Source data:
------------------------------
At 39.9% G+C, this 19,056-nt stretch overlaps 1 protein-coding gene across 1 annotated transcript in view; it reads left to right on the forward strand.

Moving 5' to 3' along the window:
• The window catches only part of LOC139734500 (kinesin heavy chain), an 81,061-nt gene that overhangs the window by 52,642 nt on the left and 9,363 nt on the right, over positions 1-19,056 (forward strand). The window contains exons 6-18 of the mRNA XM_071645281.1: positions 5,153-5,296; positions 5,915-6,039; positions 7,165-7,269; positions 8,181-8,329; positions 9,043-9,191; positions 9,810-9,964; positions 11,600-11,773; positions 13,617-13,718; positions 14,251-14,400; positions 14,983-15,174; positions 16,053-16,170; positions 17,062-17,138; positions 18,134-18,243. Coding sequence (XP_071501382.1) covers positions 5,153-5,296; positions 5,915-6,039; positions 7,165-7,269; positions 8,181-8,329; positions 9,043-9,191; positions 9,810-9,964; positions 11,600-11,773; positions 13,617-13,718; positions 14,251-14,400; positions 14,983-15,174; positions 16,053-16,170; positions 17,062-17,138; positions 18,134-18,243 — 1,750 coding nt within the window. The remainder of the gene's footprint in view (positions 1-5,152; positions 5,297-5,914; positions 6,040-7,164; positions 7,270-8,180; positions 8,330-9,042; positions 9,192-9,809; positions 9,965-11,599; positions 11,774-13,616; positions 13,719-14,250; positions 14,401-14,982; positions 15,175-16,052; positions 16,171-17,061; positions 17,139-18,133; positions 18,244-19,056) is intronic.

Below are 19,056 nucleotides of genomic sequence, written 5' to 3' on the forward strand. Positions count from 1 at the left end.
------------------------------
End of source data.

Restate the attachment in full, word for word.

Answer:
At 39.9% G+C, this 19,056-nt stretch overlaps 1 protein-coding gene across 1 annotated transcript in view; it reads left to right on the forward strand.

Moving 5' to 3' along the window:
• The window catches only part of LOC139734500 (kinesin heavy chain), an 81,061-nt gene that overhangs the window by 52,642 nt on the left and 9,363 nt on the right, over positions 1-19,056 (forward strand). The window contains exons 6-18 of the mRNA XM_071645281.1: positions 5,153-5,296; positions 5,915-6,039; positions 7,165-7,269; positions 8,181-8,329; positions 9,043-9,191; positions 9,810-9,964; positions 11,600-11,773; positions 13,617-13,718; positions 14,251-14,400; positions 14,983-15,174; positions 16,053-16,170; positions 17,062-17,138; positions 18,134-18,243. Coding sequence (XP_071501382.1) covers positions 5,153-5,296; positions 5,915-6,039; positions 7,165-7,269; positions 8,181-8,329; positions 9,043-9,191; positions 9,810-9,964; positions 11,600-11,773; positions 13,617-13,718; positions 14,251-14,400; positions 14,983-15,174; positions 16,053-16,170; positions 17,062-17,138; positions 18,134-18,243 — 1,750 coding nt within the window. The remainder of the gene's footprint in view (positions 1-5,152; positions 5,297-5,914; positions 6,040-7,164; positions 7,270-8,180; positions 8,330-9,042; positions 9,192-9,809; positions 9,965-11,599; positions 11,774-13,616; positions 13,719-14,250; positions 14,401-14,982; positions 15,175-16,052; positions 16,171-17,061; positions 17,139-18,133; positions 18,244-19,056) is intronic.

Below are 19,056 nucleotides of genomic sequence, written 5' to 3' on the forward strand. Positions count from 1 at the left end.